Exhumed 1977 ground breaking electronic score, by The Soft Machine's Mike Ratledge, was composed on synthesisers which were developed in collaboration with Denys Irving (the man behind the mysterious and controversial 1970s band Lucifer). An endlessly inviting and hypnotic listen masterpice, set the controls for the stem of the brain and be sure you’re securely fastened in!!! Composed on Moog, ARP and VCS-AKS synthesisers, Ratledge’s ten “Sequences” are firmly rooted in late 1960s minimalism – closer in spirit to Terry Riley’s soupy works for organ than the staff-wielding pomp of the New Age and prog brigade. The results sound like an album-length collage of Geogaddi‘s spookier nooks – a fever dream of trilling synth motifs, playground chatter, sex poetry and automatic writing. Genuinely essential listening for enthusiasts of Delia Derbyshire’s The Dreams experiments and the Ghost Box aesthetic, and highly, highly recommended for everyone else too.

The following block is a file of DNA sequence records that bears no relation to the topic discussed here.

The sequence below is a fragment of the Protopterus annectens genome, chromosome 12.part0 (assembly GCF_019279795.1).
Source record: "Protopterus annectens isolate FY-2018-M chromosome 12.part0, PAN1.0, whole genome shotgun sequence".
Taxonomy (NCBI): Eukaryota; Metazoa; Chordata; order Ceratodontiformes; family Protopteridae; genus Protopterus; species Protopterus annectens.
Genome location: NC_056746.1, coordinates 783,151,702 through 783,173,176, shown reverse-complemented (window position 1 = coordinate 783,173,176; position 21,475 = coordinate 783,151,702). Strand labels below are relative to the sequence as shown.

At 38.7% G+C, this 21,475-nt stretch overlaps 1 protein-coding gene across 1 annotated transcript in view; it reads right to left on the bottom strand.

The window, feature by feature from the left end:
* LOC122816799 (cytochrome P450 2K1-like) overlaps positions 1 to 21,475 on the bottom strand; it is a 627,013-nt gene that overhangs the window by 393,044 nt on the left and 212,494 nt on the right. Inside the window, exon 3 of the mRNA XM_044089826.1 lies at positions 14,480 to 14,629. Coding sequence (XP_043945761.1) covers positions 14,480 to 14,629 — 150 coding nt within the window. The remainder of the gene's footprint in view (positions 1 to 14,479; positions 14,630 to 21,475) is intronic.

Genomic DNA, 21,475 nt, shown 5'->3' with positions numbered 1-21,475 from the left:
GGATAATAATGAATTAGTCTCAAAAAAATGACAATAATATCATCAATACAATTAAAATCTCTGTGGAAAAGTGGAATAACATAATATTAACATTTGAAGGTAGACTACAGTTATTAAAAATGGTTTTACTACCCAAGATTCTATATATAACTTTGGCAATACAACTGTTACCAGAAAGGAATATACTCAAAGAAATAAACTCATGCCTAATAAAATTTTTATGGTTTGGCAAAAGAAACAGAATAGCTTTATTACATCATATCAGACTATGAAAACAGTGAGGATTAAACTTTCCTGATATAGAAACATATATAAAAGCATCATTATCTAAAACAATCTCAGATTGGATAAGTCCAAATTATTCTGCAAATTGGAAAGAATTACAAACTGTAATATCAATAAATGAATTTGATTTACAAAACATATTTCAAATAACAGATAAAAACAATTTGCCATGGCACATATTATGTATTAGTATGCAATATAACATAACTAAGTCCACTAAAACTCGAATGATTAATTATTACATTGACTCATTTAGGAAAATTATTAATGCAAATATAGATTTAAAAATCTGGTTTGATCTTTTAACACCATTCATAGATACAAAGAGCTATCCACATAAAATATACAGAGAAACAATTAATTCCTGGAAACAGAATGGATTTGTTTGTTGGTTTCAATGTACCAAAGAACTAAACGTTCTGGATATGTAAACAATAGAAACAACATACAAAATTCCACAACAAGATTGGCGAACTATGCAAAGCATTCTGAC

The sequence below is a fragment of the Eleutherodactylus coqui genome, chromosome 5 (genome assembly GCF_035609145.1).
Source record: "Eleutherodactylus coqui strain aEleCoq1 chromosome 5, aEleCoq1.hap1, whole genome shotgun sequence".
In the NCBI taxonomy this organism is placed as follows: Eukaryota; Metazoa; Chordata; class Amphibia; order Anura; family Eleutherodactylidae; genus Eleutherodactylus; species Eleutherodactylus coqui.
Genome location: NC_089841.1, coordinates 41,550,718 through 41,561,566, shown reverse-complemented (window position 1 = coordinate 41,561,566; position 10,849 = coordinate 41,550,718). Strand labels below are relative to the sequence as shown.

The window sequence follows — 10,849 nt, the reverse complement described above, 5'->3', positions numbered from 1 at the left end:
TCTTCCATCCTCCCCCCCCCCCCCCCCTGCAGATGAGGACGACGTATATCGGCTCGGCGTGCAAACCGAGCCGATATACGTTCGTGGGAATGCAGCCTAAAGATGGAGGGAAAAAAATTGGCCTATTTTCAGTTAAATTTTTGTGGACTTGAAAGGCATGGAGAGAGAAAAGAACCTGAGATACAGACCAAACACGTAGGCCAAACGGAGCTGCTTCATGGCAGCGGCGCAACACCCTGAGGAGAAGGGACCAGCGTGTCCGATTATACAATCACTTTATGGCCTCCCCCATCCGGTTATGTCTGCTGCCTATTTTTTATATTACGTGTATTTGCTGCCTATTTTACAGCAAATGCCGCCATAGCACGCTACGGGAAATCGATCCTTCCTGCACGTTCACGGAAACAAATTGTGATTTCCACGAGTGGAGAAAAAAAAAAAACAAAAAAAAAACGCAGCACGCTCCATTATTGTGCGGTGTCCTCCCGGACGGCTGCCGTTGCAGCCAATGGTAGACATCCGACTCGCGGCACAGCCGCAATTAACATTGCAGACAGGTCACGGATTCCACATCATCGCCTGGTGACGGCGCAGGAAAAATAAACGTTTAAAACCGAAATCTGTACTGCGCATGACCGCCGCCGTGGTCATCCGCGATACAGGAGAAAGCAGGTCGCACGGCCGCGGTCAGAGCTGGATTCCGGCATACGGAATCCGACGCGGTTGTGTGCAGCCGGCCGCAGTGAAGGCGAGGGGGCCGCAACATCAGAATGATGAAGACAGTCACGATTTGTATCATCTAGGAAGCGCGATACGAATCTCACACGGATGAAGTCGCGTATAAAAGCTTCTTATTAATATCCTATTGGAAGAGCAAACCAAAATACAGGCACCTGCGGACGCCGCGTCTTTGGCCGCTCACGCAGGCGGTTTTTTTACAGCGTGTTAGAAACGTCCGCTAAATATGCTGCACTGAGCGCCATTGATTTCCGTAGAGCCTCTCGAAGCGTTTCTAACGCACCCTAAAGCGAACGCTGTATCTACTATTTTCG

Ratledge’s minimalist work is beautifully repetitious and uniform here, lulling the viewer into a peaceful trance and allowing them the space to consume the visuals, sound and dialogue without overbearing and distracting musical accompaniment. Most of the time it’s even possible to allow the music to seep into the subconscious and disallow awareness of its presence – which I’d guess was Ratledge’s primary intention—but one would surely notice immediately if it was suddenly removed, key as is it to the mesmerizing tone of the whole production.
Soundtrack to the feature film "Riddles Of The Sphinx" by Laura Mulvey & Peter Wollen (UK 1977).